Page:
Improving your mental health as a nurse can help you provide better support to patients. Unfortunately, nurses are neglecting their wellness because they are focused on taking care of others. Compassion fatigue is taking over the well-being of nurses.
Neglecting mental health can lead to serious health conditions including:
- Heart disease
- Increased blood pressure
- Decreased immunity
The Robert Wood Johnson Foundation found that nurses are undergoing depression at twice the rate of the general public, therefore, mental health needs to become a higher priority. The depression rates are nine percent of all Americans, but 18 percent of nurses experience depression. That’s double the rate of an average American!
A depressed nurse often has difficulty concentrating and communicating their messages, which can impact the way they react to patient needs, how they manage their time and their critical thinking. All of this can lead to a delay in patient care, medication errors, and lapse in nursing judgment.
However, there’s good news. Nurses can take action to improve their mental health in a few ways.
Take a mental health day – Oftentimes, nurses feel bad for their coworkers if they leave them short-staffed. However, if your coworkers knew you needed a mental health day to clear your mind and come back feeling fresh and renewed, they would likely support you. It’s not uncommon for those in the corporate world to take mental health days and if you can afford it as a nurse, you should take one as well.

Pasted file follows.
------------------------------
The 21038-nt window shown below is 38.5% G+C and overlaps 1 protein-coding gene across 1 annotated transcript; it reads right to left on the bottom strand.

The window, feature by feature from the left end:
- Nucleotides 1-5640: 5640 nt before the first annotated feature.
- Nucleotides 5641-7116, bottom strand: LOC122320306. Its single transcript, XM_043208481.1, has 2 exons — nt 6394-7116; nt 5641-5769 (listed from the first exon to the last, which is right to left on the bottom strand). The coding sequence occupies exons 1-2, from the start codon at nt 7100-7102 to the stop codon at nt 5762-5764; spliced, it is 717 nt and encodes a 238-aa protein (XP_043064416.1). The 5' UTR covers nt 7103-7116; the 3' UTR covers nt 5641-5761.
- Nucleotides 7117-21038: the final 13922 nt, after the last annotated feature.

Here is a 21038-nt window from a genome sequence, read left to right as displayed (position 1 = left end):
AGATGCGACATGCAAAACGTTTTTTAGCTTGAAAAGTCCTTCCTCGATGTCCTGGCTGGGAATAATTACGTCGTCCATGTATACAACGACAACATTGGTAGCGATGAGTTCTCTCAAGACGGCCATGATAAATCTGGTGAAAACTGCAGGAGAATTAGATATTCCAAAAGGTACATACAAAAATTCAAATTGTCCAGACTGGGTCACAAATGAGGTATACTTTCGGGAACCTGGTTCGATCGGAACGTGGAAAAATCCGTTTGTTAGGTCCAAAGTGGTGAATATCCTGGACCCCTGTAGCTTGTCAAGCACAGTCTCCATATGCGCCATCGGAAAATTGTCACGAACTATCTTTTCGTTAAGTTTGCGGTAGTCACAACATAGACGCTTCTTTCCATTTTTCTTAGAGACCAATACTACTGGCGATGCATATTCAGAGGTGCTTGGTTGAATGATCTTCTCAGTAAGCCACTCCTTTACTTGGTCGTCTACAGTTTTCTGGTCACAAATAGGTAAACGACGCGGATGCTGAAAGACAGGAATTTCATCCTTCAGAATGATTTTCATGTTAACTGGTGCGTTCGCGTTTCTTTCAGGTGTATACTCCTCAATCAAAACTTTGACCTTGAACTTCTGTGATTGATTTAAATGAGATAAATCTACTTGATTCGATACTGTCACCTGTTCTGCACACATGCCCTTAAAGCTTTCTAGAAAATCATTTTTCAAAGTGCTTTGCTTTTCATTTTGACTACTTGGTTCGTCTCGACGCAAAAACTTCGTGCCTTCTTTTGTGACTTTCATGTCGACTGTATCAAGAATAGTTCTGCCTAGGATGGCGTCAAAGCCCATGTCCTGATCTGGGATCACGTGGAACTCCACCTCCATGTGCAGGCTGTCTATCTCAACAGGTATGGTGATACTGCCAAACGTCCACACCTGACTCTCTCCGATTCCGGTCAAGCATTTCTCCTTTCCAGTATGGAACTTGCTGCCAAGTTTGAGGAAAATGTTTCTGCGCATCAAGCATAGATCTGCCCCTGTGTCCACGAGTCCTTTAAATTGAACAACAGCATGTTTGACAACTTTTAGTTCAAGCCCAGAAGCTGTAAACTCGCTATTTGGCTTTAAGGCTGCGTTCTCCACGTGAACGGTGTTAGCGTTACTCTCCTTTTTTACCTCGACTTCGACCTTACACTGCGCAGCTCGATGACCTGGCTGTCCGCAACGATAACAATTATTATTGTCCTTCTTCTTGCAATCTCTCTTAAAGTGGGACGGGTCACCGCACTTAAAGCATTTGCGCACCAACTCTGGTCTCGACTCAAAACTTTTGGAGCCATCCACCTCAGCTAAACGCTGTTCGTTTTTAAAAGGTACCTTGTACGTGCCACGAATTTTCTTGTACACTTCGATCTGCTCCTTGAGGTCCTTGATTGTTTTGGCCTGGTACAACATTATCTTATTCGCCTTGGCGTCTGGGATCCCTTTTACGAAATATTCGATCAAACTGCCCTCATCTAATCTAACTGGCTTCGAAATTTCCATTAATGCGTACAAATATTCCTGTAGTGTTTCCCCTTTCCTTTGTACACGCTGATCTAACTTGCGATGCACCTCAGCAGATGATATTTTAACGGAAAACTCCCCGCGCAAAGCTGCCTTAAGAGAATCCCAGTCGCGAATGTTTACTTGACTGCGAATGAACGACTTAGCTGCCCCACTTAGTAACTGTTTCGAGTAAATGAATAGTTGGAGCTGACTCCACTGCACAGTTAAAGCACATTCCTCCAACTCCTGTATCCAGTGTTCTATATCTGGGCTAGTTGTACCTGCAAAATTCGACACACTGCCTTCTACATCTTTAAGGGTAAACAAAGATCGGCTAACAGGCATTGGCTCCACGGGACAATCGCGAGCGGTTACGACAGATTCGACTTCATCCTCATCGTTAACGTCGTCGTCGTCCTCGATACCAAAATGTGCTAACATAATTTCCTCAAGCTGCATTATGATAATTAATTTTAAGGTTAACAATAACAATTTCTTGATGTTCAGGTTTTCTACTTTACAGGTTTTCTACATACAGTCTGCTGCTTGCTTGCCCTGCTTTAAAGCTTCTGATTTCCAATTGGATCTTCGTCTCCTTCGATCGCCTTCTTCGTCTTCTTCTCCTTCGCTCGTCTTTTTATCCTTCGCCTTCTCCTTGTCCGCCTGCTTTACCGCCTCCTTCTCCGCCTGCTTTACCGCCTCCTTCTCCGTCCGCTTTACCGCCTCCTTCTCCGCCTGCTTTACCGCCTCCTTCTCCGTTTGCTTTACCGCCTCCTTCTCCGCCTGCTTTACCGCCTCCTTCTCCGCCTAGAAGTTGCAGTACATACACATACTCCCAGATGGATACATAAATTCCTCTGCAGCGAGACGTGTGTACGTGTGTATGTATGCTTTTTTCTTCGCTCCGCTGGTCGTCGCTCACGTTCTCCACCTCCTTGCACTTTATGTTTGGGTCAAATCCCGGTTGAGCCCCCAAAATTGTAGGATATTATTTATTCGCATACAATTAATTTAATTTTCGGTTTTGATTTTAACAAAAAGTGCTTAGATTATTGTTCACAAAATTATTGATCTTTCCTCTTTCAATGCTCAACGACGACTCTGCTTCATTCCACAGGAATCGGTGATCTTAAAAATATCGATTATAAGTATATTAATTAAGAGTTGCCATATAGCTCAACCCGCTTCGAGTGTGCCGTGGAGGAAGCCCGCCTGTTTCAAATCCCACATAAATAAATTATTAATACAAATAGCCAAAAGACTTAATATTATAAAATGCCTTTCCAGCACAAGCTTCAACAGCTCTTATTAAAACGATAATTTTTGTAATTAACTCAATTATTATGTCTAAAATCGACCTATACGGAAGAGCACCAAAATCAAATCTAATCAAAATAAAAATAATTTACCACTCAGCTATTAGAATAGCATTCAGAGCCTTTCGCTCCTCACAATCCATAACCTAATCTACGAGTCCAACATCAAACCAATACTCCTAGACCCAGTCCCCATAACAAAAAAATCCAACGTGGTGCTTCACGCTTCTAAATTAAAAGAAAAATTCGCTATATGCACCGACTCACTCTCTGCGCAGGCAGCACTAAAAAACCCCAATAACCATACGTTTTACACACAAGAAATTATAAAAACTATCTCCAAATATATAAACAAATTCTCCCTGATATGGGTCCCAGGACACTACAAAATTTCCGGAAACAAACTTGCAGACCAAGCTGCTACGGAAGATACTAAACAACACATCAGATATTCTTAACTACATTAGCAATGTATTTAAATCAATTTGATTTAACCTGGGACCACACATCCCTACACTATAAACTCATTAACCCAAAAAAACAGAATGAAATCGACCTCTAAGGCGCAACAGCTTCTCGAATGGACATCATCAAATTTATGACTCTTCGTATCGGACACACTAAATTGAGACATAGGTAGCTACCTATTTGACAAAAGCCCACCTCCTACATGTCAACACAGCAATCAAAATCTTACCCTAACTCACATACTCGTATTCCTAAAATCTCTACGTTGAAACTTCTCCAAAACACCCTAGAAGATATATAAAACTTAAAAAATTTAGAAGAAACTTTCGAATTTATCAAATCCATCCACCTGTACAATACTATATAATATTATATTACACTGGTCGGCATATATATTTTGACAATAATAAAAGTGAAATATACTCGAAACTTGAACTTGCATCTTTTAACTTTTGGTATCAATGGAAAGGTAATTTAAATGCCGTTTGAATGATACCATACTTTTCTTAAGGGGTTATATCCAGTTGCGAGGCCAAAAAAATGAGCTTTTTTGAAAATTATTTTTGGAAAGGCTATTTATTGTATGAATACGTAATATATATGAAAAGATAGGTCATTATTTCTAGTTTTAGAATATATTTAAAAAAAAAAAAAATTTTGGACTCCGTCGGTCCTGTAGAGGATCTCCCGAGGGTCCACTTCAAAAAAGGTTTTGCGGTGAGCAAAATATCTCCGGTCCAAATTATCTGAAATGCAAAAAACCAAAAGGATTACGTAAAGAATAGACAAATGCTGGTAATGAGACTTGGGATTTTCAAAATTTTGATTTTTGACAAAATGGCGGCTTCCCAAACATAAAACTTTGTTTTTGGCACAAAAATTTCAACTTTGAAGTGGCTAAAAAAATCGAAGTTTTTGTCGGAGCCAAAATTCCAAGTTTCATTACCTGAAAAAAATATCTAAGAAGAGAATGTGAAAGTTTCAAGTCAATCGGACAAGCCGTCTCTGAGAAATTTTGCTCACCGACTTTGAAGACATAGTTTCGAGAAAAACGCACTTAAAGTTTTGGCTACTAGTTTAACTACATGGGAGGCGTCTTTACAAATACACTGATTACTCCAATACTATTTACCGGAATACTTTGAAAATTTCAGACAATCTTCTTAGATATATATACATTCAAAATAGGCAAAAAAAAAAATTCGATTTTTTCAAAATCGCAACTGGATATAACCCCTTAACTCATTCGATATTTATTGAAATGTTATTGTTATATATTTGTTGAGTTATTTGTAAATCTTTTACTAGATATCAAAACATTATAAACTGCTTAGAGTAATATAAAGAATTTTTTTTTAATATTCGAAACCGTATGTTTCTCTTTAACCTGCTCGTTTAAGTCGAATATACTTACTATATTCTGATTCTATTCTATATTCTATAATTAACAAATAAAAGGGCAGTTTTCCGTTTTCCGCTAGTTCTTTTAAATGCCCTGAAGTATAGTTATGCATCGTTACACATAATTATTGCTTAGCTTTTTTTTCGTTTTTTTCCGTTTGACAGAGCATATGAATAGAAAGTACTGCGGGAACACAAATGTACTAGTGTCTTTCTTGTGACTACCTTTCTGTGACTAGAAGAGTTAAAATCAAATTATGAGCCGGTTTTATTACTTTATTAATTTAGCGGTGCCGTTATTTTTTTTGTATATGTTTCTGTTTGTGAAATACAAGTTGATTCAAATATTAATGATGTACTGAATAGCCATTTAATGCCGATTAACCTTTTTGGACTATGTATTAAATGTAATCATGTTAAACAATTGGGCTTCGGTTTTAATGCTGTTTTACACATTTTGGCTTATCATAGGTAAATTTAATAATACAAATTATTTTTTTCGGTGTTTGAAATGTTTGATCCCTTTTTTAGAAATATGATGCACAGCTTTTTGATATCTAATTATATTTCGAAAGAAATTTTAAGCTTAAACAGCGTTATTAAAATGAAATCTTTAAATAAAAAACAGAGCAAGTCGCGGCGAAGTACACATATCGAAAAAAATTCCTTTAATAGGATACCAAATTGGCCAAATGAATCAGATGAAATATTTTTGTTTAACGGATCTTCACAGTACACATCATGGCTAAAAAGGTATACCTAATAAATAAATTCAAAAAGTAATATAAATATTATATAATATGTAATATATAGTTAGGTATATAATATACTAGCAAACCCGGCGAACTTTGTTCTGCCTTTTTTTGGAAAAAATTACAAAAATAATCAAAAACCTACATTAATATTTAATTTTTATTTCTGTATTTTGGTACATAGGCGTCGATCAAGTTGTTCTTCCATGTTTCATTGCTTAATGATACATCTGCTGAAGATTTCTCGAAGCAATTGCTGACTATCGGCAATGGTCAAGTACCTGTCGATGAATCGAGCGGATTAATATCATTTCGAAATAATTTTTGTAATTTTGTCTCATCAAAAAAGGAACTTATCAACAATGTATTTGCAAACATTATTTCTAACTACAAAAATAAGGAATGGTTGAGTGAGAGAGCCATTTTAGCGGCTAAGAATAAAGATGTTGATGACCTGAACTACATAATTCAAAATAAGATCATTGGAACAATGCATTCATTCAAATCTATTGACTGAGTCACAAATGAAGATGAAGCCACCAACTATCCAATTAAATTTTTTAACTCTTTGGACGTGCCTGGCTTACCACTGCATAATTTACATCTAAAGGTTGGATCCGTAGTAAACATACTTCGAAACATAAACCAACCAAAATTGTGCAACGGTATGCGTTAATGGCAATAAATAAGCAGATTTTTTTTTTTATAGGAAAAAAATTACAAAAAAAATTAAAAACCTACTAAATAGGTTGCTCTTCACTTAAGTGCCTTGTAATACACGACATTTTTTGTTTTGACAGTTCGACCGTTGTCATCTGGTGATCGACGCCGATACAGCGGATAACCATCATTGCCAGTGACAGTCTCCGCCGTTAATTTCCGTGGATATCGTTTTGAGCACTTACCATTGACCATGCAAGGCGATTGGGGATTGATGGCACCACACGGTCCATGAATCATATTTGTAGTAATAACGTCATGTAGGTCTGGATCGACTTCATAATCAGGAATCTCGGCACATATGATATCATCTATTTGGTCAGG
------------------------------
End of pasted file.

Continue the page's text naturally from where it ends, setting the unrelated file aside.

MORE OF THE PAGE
Get self-served – Nurses give, give, give, but never take! Take time on a day off to pamper yourself with a self-service you enjoy. Once you feel better on the outside, it may boost your self-esteem on the inside.
Exercise – Nurses tell their patients to exercise to induce happiness, and it’s important to practice what you preach! On your days off, go for a run, or set up at home to do some exercise.
Get outside – Nature can improve your mood as well. When you are caged between the hospital walls for 12 hours day after day, it can become depressing. Before you go home, make it a ritual to take a walk around the hospital. Even 10 minutes can help you feel better.
Nurses often shy away from their mental health worries, and it’s not a common topic to talk to other nurses about. However, the statistics are real and nurses need to remove the stigma within the industry. The job is physically, emotionally, and mentally difficult. When an adverse outcome happens, nurses are often too busy to debrief. They go back to work stressing, not sleeping well, and not taking care of themselves.
Debriefing keeps patients safe
When mistakes happen and nurses often take it to heart. This can have a negative impact on their mental health. Sometimes, even when we put our best foot forward, mistakes happen. Debriefing in a non-threatening environment helps individuals to identify areas of improvement or talk through solutions. Talking about the event often brings up ways to improve, and debriefing with a team improves patient safety and care.
Take care of one another
Be accountable for your nurse friends. Schedule a walk together, or a phone call on your day off. Taking care of each other can help you take care of yourself.
In summary, education is the primary method for nurses who want to evaluate their mental health. You have to know the signs and symptoms of depression, anxiety, or other mental health disorders. Seek a physician for treatment if you can’t cope with a mental health day, self-service, exercise or nature. It’s not something to be ashamed of, but it is something to acknowledge for the safety of you, your family, and your patients.